A decade after he had established himself as a successful attorney with Howrey, the sum of his coming-to-America experiences prompted Davidson to take an extremely grave case that had nothing to do with patents. A lawyer from Public Counsel brought an asylum case to him simply because he was an Iranian American who spoke Farsi. He hesitated at first because he knew nothing about immigration law, but soon realized how critical the situation was, especially in the post-9/11 world, and got to work.
The client (Davidson prefers him to remain anonymous for fear of retribution to family still living in Iran) had moved from Iran to Japan and converted from Islam to Christianity, which many Muslims consider a crime deserving of death. He took other Iranians to church with him, but one of them worked at the Iranian embassy and reported him. The next time Davidson’s client returned to Iran, his passport was confiscated and he was thrown into jail and tortured. After six months, he bribed someone to spring him from prison and get him out of the country. He fled to Southeast Asia and then reached the United States and applied for asylum.
It’s unclear why the INS was so adamant about keeping Davidson’s client out of the country, but whenever the case looked bad for the INS it changed tactics. First it claimed the man wasn’t actually a Christian; so Davidson tracked down the church in Japan and the priest who performed the baptism. Then the claim of torture was challenged; but Davidson had doctors testify about the nature of his injuries. The INS then claimed that Iran was very tolerant of other religions. Davidson kept knocking holes in the INS’s charges, but the agency wouldn’t let up. The INS finally stated that the man was a national security issue, but Davidson was able to convince the judge that no evidence existed to support that charge.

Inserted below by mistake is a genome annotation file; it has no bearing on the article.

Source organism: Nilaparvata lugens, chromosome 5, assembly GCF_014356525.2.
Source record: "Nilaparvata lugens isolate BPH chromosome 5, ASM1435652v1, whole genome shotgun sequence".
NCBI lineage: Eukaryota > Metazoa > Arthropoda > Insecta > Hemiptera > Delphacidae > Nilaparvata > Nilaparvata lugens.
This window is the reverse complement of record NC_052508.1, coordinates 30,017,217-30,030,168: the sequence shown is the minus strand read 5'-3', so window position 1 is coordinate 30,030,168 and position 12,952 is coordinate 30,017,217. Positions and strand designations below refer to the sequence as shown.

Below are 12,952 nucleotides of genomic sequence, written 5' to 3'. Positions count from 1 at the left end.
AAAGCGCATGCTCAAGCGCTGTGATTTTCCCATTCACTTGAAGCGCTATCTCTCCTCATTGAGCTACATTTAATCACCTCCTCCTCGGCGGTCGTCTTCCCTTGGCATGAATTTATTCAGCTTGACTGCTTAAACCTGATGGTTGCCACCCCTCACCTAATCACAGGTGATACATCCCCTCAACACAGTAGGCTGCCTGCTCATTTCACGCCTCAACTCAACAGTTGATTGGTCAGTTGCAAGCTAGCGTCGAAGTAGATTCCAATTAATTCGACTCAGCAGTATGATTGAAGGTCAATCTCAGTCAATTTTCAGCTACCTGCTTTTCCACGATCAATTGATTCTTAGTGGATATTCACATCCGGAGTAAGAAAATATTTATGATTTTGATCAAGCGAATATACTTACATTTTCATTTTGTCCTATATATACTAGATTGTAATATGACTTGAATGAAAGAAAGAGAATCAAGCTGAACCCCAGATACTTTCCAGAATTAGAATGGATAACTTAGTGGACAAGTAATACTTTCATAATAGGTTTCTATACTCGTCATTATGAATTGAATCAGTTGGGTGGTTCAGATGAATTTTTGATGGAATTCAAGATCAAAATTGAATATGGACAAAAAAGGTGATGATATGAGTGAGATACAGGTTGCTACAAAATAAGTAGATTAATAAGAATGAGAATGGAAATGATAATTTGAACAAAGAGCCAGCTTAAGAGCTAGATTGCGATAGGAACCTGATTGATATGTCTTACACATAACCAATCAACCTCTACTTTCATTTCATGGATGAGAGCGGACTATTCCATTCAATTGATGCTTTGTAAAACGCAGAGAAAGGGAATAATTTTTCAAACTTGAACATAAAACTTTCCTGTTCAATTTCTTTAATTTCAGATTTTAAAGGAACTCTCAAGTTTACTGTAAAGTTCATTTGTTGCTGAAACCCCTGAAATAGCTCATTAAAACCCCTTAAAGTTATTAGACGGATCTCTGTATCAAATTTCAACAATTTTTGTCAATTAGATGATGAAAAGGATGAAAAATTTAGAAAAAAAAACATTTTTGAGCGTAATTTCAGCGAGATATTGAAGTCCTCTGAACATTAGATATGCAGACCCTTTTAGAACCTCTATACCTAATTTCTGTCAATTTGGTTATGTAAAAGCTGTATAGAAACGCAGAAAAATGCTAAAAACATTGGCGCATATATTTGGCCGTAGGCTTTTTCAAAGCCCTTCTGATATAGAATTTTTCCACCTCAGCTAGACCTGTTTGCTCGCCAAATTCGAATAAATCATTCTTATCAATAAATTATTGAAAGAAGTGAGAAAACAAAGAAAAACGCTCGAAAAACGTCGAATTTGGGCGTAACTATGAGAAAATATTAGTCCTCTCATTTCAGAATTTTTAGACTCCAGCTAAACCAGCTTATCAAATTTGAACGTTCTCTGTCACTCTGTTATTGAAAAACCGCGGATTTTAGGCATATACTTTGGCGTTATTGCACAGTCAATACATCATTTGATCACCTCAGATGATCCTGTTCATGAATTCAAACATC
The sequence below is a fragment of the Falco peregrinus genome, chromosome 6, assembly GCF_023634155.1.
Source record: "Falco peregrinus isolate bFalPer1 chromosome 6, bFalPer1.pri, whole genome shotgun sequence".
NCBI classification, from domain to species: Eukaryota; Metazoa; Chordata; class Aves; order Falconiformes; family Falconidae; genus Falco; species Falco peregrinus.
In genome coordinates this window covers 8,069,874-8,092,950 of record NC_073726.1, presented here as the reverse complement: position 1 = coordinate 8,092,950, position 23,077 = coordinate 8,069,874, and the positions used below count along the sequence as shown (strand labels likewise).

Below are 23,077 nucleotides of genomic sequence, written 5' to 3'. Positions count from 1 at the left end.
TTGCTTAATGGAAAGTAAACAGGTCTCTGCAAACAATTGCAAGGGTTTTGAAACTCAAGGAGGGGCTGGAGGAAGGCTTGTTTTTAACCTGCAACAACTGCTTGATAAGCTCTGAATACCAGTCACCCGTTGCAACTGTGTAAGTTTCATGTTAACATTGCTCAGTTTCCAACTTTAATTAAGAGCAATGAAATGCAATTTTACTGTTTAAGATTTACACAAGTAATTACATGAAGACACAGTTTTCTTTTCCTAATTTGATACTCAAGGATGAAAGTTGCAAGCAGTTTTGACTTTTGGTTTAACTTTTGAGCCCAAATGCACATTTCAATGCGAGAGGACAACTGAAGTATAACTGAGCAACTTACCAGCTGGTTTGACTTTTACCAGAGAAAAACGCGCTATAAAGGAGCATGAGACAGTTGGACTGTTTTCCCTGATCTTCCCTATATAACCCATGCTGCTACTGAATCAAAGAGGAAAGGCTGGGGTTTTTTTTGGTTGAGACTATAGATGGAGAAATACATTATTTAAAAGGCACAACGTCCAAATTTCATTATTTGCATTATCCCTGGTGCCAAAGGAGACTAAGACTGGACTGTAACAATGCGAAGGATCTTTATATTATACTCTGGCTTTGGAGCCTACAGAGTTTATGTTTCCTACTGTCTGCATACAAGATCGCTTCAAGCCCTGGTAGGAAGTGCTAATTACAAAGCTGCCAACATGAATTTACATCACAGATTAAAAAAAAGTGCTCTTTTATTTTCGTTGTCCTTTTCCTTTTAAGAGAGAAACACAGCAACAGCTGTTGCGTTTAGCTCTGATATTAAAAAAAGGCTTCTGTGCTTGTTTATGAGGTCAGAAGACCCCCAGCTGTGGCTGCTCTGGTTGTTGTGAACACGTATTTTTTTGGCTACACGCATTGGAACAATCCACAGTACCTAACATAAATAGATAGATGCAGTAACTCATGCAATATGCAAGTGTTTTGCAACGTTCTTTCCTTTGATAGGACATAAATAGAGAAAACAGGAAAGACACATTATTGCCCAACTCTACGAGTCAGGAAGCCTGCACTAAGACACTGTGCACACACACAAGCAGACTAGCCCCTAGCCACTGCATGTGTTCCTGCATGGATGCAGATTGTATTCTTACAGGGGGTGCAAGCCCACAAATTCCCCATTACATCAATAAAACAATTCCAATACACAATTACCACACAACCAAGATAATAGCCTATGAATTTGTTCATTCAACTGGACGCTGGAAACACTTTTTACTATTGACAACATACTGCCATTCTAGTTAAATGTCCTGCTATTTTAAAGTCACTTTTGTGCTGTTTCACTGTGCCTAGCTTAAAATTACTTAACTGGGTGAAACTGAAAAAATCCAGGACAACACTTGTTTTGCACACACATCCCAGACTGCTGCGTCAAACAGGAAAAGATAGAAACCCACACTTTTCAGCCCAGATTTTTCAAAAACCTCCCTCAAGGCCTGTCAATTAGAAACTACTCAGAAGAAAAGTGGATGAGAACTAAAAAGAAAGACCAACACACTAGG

“I think I went to court seven or eight times. Frankly it was pretty outrageous spending so many hours just trying to prove the obvious. I don’t want to cast dispersions on the INS or its lawyer — he was just doing his job — but he really got caught up in the whole post-9/11 situation,” says Davidson. “If you’re not careful and don’t really look at the facts, people like my client get hurt. He’s really the type of person that most needs our help.”
Davidson can recall the immense feeling of pride when the judge read her decision, specifically noting the congressional duty to protect asylum seekers. “It’s because of that duty that my family is in this country too,” he says.
After all that, the INS still appealed the ruling, but to no avail; Davidson’s client has stayed in the United States safely since then. As for Davidson, Public Counsel honored him as the “Advocate of the Year” for its Immigrants’ Rights Project in 2003, the same year he became a partner at Howrey.
Happy to have had the chance to recall such a high point of his career, Davidson finally lets a little enthusiasm show for his chosen career in patent litigation: “It’s really not trivial. Somebody’s livelihood is on the line — maybe not on the same level as in the asylum case. But you still identify with the client. They’re the engineers who built something. You feel the same way about wanting to protect them. That’s where it’s fun to be a lawyer.
“But no one’s going to make a movie about it.”